A longitudinal design was adopted, with the first time point at the end of the first UK lockdown (June–July 2020) and a 1-year follow-up (June 2021). Data were collected via an online survey platform, SurveyMonkey. At each time point, participants were emailed an invitation to take part in the study. They were sent a total of five and three email invitations at baseline and follow-up, respectively. The email informed them of the study aims and the voluntary nature of participation, and included a link to the online survey. Participants were provided with instructions to opt out if they did not wish to take part.

Materials

Sociodemographic information including age, gender, relationship status and current living arrangement was collected at the first time point.

Mental health and well-being

Mental health and well-being symptoms over the previous 4 weeks were assessed at both time points using a range of questionnaires. Symptoms of PTSD were assessed using the 20-item Post-traumatic Stress Disorder Checklist.17 A cut-off score of 34 was used, as previously demonstrated to indicate probable PTSD in a sample of UK treatment-seeking veterans.18 CMD symptoms (ie, anxiety and depression) were assessed using the 12-item General Health Questionnaire.19 A cut-off score of 4 indicates likely CMDs. Difficulties with anger were assessed using the five-item Dimensions of Anger Reactions–Revised.20 A cut-off score of 12 indicates likely anger difficulties. Hazardous alcohol use was assessed using the 10-item Alcohol Use Disorders Identification Test (AUDIT).21 A cut-off score of 8 indicates likely hazardous drinking. Social support was assessed using the brief six-item Perceived Social Support Questionnaire,22 with lower scores indicating lower perceived support. For each questionnaire, participants were also asked ‘how different are these feelings to how you felt during the first lockdown last year’ on a 5-point scale ranging from ‘much worse’ to ‘much better’. After the AUDIT, participants were asked to report perceived difference on a 3-point scale ranging from ‘less than usual’ to ‘more than usual’.

COVID-19-related stressors and healthcare services

At both time points, information was collected on the impact of COVID-19 pandemic. Participants reported on the impact of the pandemic, including probable infection, required isolation, bereavement and changes in employment. They also reported any financial (eg, started using a food bank), health (eg, difficulties with your health) and other life (eg, difficulties with family or other social relationships) COVID-19-related stressors. Finally, participants reported at follow-up whether they had required an appointment for a new or existing mental or physical health condition, and whether the pandemic impacted engaging with the necessary healthcare support.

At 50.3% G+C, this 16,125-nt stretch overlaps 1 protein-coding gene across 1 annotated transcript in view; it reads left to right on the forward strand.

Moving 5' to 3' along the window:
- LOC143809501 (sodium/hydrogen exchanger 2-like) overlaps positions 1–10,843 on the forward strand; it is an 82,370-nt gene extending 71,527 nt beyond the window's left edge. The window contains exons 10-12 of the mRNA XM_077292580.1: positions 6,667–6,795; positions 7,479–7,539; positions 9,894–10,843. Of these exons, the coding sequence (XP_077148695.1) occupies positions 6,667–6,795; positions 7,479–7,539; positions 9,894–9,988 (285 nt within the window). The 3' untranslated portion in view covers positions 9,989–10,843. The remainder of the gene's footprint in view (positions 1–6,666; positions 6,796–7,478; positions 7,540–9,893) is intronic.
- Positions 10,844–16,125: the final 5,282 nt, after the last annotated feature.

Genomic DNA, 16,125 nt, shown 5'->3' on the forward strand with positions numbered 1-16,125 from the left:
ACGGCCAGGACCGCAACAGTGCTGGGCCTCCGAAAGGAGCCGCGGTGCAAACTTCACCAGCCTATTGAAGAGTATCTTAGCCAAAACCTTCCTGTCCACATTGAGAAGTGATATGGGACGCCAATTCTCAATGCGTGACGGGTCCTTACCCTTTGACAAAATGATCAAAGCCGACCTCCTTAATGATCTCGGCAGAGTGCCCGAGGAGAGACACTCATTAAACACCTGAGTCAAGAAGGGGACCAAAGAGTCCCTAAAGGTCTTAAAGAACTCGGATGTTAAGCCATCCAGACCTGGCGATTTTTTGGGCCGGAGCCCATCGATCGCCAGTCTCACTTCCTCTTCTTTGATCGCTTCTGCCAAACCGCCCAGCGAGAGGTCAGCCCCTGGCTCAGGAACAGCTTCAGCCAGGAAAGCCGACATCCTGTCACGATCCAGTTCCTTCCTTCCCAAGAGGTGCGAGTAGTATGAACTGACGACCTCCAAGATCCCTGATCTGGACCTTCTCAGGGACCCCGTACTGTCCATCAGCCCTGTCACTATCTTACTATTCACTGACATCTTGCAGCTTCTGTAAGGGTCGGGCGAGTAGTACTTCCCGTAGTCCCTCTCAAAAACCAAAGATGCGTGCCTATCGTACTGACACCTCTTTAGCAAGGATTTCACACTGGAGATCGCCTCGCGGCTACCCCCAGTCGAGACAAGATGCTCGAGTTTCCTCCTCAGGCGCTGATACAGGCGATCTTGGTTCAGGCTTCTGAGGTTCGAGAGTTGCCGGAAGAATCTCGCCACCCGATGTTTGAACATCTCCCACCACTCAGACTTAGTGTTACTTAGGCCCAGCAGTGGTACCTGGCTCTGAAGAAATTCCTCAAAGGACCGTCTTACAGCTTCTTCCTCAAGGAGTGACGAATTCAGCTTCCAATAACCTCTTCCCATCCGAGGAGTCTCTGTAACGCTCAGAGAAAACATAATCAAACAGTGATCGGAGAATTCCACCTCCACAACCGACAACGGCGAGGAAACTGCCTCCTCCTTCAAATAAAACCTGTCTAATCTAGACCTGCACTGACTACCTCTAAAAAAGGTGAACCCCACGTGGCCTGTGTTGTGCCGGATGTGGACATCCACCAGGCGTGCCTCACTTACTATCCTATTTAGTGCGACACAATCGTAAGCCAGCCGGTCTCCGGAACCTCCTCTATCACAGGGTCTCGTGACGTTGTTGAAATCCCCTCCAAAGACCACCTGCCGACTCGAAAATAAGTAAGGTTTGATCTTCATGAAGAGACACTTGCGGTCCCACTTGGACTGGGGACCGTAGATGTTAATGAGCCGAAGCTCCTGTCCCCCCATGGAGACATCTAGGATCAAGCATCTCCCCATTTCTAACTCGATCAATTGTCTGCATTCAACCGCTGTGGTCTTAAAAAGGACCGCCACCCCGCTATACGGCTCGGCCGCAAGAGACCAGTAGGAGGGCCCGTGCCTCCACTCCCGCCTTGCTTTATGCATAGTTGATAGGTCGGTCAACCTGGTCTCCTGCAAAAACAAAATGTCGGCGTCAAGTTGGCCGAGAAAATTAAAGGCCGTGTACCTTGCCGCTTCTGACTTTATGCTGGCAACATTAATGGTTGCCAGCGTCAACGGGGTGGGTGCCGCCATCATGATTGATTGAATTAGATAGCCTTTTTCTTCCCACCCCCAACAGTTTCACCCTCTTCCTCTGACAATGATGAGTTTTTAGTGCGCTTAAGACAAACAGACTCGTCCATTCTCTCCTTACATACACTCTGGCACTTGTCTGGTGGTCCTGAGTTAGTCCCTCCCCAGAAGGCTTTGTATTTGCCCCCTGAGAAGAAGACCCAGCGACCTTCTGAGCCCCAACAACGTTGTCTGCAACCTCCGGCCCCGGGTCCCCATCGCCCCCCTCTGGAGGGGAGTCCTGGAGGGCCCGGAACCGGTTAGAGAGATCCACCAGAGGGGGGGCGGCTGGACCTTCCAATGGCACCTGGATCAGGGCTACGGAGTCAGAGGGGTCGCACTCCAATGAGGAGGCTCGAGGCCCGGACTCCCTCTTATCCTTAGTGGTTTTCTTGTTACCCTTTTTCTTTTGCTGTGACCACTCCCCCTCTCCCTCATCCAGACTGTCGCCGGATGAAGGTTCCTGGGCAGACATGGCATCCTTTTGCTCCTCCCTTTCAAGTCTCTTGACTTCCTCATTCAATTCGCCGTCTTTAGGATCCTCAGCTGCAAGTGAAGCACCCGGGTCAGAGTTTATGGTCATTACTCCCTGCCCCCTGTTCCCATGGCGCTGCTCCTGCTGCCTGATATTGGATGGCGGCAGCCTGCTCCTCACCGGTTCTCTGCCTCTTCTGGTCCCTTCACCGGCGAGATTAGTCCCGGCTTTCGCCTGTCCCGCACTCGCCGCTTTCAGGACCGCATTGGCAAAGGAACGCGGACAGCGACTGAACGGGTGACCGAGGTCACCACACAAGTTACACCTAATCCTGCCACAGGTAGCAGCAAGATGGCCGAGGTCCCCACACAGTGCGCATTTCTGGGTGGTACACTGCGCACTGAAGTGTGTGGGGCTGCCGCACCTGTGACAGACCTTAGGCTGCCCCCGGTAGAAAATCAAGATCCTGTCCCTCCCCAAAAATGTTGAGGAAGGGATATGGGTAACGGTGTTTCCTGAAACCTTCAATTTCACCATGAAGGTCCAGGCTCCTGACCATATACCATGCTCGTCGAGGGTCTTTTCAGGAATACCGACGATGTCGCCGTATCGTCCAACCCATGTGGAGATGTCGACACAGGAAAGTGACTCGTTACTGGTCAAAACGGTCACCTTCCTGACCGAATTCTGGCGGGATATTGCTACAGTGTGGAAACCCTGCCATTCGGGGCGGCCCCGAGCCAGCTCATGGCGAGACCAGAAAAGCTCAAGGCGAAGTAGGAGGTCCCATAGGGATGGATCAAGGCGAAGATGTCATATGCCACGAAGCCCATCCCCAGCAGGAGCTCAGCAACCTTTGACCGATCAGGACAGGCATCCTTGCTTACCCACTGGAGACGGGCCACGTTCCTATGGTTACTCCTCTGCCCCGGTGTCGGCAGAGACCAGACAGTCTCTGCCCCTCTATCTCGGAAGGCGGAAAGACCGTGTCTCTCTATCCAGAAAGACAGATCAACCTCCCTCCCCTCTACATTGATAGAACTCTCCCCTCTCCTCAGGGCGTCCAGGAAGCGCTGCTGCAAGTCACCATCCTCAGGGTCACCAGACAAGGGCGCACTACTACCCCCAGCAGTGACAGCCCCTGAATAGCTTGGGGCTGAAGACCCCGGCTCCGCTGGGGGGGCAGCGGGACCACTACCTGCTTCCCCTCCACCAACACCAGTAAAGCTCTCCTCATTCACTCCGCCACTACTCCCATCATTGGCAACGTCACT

Data analysis

Data were screened for data entry errors and missing values. Participants were excluded from analyses if more than 50% of all data were missing. If 25% or fewer items per measure were missing, the missing values were replaced with the lowest value, while the measure was excluded from analyses if more than 25% of items were missing.9

Initial analyses explored differences between survey responders and non-responders. A χ2 test was conducted to explore differences in age. Mann-Whitney tests were conducted to explore differences in gender, relationship status, living arrangements, employment status, as well as mental health measures of PTSD, CMDs, anger difficulties and alcohol use.

To investigate changes in mental health between baseline and follow-up, multiple paired sample t-tests of severity of scores were conducted for measures of PTSD, CMDs, anger difficulties and alcohol use, as well as total proportion meeting case criteria at the two time points. Total proportion meeting case criteria was treated as a continuous variable. Additional paired sample t-tests were conducted to investigate: (1) differences in participant perceptions of whether PTSD, CMDs, anger and alcohol use worsened due to the COVID-19 pandemic; and (2) differences in number of COVID-19-related stressors (financial, health, other) and social support between baseline and follow-up. Differences in COVID-19 infection and bereavement were inspected descriptively.